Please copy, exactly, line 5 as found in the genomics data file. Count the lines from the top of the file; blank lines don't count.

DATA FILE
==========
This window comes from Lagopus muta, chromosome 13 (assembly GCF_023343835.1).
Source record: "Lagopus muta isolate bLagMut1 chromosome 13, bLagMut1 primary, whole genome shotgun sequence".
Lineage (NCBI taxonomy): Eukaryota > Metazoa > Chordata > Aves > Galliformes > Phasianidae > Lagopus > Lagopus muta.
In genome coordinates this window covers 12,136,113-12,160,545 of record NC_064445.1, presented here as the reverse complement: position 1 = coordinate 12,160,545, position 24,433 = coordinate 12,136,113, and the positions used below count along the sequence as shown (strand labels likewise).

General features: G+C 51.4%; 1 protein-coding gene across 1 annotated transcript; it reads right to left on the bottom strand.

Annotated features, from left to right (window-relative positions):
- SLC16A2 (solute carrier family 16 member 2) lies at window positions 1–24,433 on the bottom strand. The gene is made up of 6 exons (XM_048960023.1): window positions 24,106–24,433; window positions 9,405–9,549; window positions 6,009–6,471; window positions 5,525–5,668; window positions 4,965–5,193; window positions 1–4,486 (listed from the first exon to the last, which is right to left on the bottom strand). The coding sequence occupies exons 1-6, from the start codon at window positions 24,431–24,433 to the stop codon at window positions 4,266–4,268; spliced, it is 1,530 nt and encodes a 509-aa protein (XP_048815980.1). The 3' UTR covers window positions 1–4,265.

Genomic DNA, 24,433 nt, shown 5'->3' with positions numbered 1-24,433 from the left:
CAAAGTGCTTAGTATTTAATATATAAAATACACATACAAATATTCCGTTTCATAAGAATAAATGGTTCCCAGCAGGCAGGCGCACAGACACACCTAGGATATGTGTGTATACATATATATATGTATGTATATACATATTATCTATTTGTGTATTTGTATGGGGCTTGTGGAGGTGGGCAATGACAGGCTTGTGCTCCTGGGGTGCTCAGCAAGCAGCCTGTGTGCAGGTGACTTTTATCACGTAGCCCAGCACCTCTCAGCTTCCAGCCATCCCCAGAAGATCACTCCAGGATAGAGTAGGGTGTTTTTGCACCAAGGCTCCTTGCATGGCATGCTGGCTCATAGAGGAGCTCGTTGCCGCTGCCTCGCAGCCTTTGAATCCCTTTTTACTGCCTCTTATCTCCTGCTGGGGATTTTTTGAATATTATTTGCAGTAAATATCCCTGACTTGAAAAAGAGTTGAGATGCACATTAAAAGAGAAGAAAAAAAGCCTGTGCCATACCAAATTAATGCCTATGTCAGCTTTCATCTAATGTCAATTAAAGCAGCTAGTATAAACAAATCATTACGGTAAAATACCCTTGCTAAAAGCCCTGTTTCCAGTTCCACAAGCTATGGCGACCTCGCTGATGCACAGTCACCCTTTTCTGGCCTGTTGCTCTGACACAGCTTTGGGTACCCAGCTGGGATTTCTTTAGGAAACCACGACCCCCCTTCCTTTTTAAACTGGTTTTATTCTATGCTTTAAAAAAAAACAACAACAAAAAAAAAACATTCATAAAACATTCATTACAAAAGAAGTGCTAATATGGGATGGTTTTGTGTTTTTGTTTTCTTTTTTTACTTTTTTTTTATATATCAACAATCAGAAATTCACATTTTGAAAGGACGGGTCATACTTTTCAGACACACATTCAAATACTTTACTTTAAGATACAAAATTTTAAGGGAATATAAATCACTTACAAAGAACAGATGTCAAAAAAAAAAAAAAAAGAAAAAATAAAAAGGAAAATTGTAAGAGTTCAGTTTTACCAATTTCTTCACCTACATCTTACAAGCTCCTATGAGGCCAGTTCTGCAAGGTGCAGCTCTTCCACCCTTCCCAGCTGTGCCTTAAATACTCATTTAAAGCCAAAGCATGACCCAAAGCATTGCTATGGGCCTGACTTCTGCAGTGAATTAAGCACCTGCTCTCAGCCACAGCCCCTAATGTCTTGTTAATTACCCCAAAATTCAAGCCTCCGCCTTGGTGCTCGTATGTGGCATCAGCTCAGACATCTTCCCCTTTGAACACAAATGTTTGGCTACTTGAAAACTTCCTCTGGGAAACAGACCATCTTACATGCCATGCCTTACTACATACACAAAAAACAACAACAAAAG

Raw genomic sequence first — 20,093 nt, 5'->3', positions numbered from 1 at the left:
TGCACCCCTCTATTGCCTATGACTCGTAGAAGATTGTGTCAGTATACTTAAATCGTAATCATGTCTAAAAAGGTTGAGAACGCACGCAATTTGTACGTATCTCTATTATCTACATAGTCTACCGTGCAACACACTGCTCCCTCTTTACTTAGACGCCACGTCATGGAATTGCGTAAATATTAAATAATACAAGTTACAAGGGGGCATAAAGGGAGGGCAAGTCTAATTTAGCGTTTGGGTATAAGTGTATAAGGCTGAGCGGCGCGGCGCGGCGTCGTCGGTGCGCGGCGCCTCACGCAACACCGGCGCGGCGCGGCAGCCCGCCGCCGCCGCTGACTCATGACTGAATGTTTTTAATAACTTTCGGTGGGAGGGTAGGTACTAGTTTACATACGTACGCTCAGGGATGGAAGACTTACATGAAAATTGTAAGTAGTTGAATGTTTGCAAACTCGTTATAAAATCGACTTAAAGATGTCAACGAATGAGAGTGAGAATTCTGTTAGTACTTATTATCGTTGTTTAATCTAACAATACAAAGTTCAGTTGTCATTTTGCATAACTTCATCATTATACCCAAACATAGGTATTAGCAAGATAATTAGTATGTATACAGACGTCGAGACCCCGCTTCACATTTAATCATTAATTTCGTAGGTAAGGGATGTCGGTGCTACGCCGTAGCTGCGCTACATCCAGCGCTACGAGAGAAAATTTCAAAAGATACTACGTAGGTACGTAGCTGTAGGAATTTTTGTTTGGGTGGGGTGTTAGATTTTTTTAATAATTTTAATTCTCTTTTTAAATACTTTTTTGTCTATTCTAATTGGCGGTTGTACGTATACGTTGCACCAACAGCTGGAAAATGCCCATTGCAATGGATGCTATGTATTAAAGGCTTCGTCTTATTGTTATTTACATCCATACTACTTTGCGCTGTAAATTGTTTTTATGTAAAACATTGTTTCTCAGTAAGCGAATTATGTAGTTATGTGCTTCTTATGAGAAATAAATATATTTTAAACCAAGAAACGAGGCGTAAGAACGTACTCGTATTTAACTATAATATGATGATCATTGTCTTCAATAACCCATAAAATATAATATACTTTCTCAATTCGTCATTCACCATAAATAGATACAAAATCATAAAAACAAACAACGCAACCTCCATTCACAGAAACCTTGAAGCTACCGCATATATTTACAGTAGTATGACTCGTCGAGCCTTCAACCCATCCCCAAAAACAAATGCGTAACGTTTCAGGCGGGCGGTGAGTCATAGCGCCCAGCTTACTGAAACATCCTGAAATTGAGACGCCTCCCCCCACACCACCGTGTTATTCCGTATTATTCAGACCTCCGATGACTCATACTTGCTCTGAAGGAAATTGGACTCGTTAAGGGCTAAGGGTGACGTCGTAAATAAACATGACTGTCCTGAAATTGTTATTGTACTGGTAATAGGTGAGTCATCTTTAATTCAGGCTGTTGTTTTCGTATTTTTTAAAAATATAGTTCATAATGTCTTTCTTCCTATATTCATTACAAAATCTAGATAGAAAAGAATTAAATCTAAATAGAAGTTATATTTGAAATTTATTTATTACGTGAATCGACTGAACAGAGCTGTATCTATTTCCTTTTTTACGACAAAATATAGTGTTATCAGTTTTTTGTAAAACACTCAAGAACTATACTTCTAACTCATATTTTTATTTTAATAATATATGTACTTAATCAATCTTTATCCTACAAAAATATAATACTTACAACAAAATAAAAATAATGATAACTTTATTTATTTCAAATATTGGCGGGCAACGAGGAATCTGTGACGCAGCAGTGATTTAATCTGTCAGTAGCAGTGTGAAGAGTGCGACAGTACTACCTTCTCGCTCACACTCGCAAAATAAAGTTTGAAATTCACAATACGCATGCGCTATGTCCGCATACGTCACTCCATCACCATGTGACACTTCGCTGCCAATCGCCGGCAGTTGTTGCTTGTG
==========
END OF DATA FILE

General features: G+C 51.4%; 1 protein-coding gene across 1 annotated transcript; it reads right to left on the bottom strand.